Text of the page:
Jul. 12, 2010
Seabrook's Evergreen Cabin Goes LEED© Platinum
The Evergreen Cabin is now one of only 125 LEEDÂ© certified homes in Washington State, and the first such home in Seabrook, the city of Pacific Beach, and Grays Harbor County.
LEEDÂ© Certification is an internationally accepted standard that measures the sustainability of a building. There are two types of LEEDÂ© certification - residential and commercial. For each type of LEEDÂ© certification, there are multiple levels that a building can achieve: silver, gold, and the highest one - platinum. The Evergreen Cabin has reached the highest sustainability level for a residential home, which is quite outstanding!
As Seabrook's most energy-efficient beach house, the Evergreen Cabin is a prime example of Seabrook's commitment towards sustainable real estate development in the Pacific Northwest. Our homeowners are passionate about preserving the nature and truly believe in real-estate sustainability - which is what Seabrook has been about since its beginning.
For all the information on how the Evergreen Cabin achieved their Platinum LEEDÂ© Certification, read the press release featured in the rest of this article.
The Evergreen Cabin at Seabrook
July 8, 2010 ?? (Pacific Beach, WA) ?? Roughly one year after undertaking the development of the Coast's first green certified vacation rental in Seabrook, WA, The Evergreen Cabin achieved a LEED Platinum Rating from the U.S. Green Building Council (USGBC) on May 18, 2010. The accomplishment makes the cabin the first completed LEED for Homes project in the Town of Seabrook, the City of Pacific Beach, and Grays Harbor County, as well as one of only 125 LEED certified homes in Washington State.
But what makes this project truly one?of?a?kind isn't its third?party green certification, nor the expansion of green real estate development to the coastline of the Olympic Peninsula. What is noteworthy is that rather that being developed for the exclusive use and benefit of The Evergreen's owners, The Evergreen was purposefully conceived as an educational demonstration project, available for widespread experience through vacation rentals. Megan Ritchie Saffitz, one of the co?developers and a sustainability consultant, notes that this aligns with the original mission of the USGBC: catalytic market transformation. She notes, "Through our signage, literature, websites, and open houses, we're able to share with those who are interested why we chose the materials and products we used and how they've improved environmental performance of the project."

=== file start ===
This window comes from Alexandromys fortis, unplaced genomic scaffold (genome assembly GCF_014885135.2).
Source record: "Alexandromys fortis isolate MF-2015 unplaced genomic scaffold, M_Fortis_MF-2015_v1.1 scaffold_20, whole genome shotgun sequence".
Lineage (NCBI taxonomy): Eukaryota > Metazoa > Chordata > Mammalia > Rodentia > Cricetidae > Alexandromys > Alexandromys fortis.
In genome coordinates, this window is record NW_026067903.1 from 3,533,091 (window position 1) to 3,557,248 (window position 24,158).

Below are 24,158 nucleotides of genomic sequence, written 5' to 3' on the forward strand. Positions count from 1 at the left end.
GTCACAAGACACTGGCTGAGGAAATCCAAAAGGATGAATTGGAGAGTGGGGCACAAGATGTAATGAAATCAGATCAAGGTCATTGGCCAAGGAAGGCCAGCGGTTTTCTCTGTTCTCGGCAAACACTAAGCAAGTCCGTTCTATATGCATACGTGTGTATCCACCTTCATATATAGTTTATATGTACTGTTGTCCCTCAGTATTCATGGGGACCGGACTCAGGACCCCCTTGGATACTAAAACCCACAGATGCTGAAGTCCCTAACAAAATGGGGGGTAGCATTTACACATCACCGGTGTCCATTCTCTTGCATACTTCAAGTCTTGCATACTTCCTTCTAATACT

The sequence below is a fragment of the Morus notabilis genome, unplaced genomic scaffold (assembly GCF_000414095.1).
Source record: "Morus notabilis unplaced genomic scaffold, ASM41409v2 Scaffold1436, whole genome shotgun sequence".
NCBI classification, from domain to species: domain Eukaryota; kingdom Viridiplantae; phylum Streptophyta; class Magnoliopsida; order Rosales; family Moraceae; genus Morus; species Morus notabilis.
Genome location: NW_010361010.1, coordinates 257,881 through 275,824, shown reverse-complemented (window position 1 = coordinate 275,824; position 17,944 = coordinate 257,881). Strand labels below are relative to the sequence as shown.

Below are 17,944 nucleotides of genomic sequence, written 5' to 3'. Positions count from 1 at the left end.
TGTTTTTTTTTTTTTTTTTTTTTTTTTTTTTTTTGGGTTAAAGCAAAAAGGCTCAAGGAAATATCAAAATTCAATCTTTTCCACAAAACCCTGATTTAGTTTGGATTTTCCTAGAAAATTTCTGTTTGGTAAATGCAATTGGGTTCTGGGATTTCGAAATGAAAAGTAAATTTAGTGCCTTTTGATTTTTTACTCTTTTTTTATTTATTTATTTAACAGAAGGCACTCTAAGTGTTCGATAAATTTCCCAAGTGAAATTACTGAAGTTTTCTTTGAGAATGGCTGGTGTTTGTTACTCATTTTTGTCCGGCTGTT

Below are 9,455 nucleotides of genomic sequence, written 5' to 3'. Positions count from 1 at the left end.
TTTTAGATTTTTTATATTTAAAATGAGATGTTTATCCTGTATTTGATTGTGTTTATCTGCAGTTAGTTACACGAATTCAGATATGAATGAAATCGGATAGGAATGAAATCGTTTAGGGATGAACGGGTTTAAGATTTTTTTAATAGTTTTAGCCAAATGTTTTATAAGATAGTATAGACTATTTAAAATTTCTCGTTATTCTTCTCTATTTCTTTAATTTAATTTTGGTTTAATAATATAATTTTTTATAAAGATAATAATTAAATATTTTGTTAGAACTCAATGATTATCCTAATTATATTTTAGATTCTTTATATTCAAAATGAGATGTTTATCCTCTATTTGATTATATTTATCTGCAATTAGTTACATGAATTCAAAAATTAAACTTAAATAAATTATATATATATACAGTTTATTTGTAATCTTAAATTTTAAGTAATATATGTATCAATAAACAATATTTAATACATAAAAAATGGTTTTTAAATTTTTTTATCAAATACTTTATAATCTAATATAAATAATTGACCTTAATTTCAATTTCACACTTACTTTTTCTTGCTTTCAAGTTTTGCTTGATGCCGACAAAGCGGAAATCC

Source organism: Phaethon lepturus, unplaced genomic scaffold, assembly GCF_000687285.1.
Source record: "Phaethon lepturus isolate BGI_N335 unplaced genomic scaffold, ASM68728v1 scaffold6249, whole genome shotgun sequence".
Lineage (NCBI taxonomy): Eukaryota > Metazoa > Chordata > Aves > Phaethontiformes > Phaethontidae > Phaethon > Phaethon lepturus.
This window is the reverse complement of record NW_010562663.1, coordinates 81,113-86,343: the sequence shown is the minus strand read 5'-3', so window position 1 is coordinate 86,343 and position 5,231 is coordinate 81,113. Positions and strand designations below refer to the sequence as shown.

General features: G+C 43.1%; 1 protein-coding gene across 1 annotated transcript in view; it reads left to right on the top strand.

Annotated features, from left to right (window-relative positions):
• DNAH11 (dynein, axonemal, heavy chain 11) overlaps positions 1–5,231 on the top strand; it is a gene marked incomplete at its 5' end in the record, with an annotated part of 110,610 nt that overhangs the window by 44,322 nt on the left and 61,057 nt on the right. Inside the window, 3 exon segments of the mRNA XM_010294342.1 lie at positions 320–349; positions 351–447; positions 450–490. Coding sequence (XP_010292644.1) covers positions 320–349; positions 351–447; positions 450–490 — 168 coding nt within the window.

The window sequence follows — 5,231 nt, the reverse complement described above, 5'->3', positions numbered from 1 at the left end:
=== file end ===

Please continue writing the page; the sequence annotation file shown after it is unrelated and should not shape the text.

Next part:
The Evergreen is one of ten single?bedroom plus loft "Beach Camp Cabins" in the Town of Seabrook, a New Urbanist development 20 minutes north of Ocean Shores. With similar cedar shingled facades and floor plans, one might wonder how The Evergreen is any more or less green than its neighbors. Explains Michael Saffitz, the cabin's other developer: "With the exterior design guidelines for the Beach Camp, we knew there would be constraints, but the constraints allowed us to focus on where we could affect change and have a positive impact. As such, we principally focused on environmental performance - specifically energy and water conservation - as well as the use of environmentally responsible materials."
Mr. Saffitz is eluding to features such as the cabin's heating system, whose principle component is a propane fireplace - the world's most efficient. To improve its performance even further, the fireplace is connected to an online building automation system that uses a motion detector, allowing the fireplace to only provide heat when occupants are present and in need of thermal comfort. Another example is the bathroom fan, which turns on and off automatically upon sensing humidity at levels requiring exhausting. "By using automated technologies to improve environmental performance, we also improve the guest's stay by giving them a more carefree experience. It's win?win," concludes Mr. Saffitz.
Some of the most impactful green features of The Evergreen are more difficult to see; for example, the cabin installed high?efficiency insulation, windows, and sky?lights, sealed the drywall, and used third?party testing to ensure a tight envelop for the house so that no heating energy goes to waste. "Reducing the energy demands of the cabin was a top priority and probably the 'greenest' thing we did; the story and its impact is captured in a lot of our educational materials. However, it's easier to share the more tactile and experiential green features; that's why I really get excited about the eco?materials and products we used." Mrs. Saffitz is referring to amenities like coasters made from recycled vinyl records, drinking glasses made from reused wine bottles, and a dog bed made from repurposed Levi Jeans. She adds, "Also, to ensure that The Evergreen is as holistically sustainable as possible, we purchase carbon offsets through CarbonFund.org for our guests' travel to and from Seabrook. We say 'come to Seabrook, go green, and stay at The Evergreen Cabin!'"
About the Evergreen